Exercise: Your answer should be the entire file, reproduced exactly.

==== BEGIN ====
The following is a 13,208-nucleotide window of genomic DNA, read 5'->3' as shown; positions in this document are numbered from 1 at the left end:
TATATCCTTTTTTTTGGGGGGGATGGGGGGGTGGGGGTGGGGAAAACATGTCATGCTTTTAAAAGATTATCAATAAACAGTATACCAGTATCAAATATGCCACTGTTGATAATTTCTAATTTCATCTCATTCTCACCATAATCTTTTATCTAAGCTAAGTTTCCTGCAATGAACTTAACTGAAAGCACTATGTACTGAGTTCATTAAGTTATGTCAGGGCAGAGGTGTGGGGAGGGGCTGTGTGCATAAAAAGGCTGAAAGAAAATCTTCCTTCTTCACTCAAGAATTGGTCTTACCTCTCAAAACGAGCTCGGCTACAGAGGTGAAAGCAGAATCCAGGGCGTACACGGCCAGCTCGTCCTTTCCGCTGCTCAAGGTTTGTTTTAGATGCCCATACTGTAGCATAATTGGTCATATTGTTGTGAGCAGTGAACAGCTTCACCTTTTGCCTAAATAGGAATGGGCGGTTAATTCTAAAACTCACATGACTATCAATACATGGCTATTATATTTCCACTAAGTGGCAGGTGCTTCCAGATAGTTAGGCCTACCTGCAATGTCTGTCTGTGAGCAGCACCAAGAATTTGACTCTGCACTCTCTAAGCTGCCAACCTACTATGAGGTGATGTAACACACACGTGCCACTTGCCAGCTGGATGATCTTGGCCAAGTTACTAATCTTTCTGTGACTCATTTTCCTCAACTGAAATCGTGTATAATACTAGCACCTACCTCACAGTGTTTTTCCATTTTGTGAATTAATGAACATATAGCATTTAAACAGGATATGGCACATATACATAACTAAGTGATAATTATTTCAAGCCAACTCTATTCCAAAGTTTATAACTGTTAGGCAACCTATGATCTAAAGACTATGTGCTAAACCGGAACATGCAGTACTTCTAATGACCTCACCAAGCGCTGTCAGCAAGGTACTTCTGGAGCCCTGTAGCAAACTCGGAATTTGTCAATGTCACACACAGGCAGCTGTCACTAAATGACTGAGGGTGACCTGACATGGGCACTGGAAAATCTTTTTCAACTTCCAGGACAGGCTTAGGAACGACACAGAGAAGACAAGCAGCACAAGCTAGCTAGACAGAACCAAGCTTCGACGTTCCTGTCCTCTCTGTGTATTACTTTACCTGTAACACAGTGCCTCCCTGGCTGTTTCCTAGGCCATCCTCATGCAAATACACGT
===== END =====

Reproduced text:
The following is a 13,208-nucleotide window of genomic DNA, read 5'->3' as shown; positions in this document are numbered from 1 at the left end:
TATATCCTTTTTTTTGGGGGGGATGGGGGGGTGGGGGTGGGGAAAACATGTCATGCTTTTAAAAGATTATCAATAAACAGTATACCAGTATCAAATATGCCACTGTTGATAATTTCTAATTTCATCTCATTCTCACCATAATCTTTTATCTAAGCTAAGTTTCCTGCAATGAACTTAACTGAAAGCACTATGTACTGAGTTCATTAAGTTATGTCAGGGCAGAGGTGTGGGGAGGGGCTGTGTGCATAAAAAGGCTGAAAGAAAATCTTCCTTCTTCACTCAAGAATTGGTCTTACCTCTCAAAACGAGCTCGGCTACAGAGGTGAAAGCAGAATCCAGGGCGTACACGGCCAGCTCGTCCTTTCCGCTGCTCAAGGTTTGTTTTAGATGCCCATACTGTAGCATAATTGGTCATATTGTTGTGAGCAGTGAACAGCTTCACCTTTTGCCTAAATAGGAATGGGCGGTTAATTCTAAAACTCACATGACTATCAATACATGGCTATTATATTTCCACTAAGTGGCAGGTGCTTCCAGATAGTTAGGCCTACCTGCAATGTCTGTCTGTGAGCAGCACCAAGAATTTGACTCTGCACTCTCTAAGCTGCCAACCTACTATGAGGTGATGTAACACACACGTGCCACTTGCCAGCTGGATGATCTTGGCCAAGTTACTAATCTTTCTGTGACTCATTTTCCTCAACTGAAATCGTGTATAATACTAGCACCTACCTCACAGTGTTTTTCCATTTTGTGAATTAATGAACATATAGCATTTAAACAGGATATGGCACATATACATAACTAAGTGATAATTATTTCAAGCCAACTCTATTCCAAAGTTTATAACTGTTAGGCAACCTATGATCTAAAGACTATGTGCTAAACCGGAACATGCAGTACTTCTAATGACCTCACCAAGCGCTGTCAGCAAGGTACTTCTGGAGCCCTGTAGCAAACTCGGAATTTGTCAATGTCACACACAGGCAGCTGTCACTAAATGACTGAGGGTGACCTGACATGGGCACTGGAAAATCTTTTTCAACTTCCAGGACAGGCTTAGGAACGACACAGAGAAGACAAGCAGCACAAGCTAGCTAGACAGAACCAAGCTTCGACGTTCCTGTCCTCTCTGTGTATTACTTTACCTGTAACACAGTGCCTCCCTGGCTGTTTCCTAGGCCATCCTCATGCAAATACACGT